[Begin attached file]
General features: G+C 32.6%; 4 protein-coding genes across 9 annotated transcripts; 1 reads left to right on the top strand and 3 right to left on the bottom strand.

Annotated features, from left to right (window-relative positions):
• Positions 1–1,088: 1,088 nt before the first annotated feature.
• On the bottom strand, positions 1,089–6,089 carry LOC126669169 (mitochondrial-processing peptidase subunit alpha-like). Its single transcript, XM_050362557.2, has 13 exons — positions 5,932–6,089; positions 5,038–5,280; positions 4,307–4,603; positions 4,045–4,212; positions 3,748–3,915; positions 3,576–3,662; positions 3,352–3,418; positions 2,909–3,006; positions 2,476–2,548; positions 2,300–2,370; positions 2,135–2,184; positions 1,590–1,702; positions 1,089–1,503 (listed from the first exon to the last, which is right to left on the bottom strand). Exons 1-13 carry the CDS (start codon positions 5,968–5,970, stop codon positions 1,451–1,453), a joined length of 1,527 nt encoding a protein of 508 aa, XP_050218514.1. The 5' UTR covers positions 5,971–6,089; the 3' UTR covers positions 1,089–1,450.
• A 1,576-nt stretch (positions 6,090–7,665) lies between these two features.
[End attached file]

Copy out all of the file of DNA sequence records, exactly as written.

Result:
General features: G+C 32.6%; 4 protein-coding genes across 9 annotated transcripts; 1 reads left to right on the top strand and 3 right to left on the bottom strand.

Annotated features, from left to right (window-relative positions):
• Positions 1–1,088: 1,088 nt before the first annotated feature.
• On the bottom strand, positions 1,089–6,089 carry LOC126669169 (mitochondrial-processing peptidase subunit alpha-like). Its single transcript, XM_050362557.2, has 13 exons — positions 5,932–6,089; positions 5,038–5,280; positions 4,307–4,603; positions 4,045–4,212; positions 3,748–3,915; positions 3,576–3,662; positions 3,352–3,418; positions 2,909–3,006; positions 2,476–2,548; positions 2,300–2,370; positions 2,135–2,184; positions 1,590–1,702; positions 1,089–1,503 (listed from the first exon to the last, which is right to left on the bottom strand). Exons 1-13 carry the CDS (start codon positions 5,968–5,970, stop codon positions 1,451–1,453), a joined length of 1,527 nt encoding a protein of 508 aa, XP_050218514.1. The 5' UTR covers positions 5,971–6,089; the 3' UTR covers positions 1,089–1,450.
• A 1,576-nt stretch (positions 6,090–7,665) lies between these two features.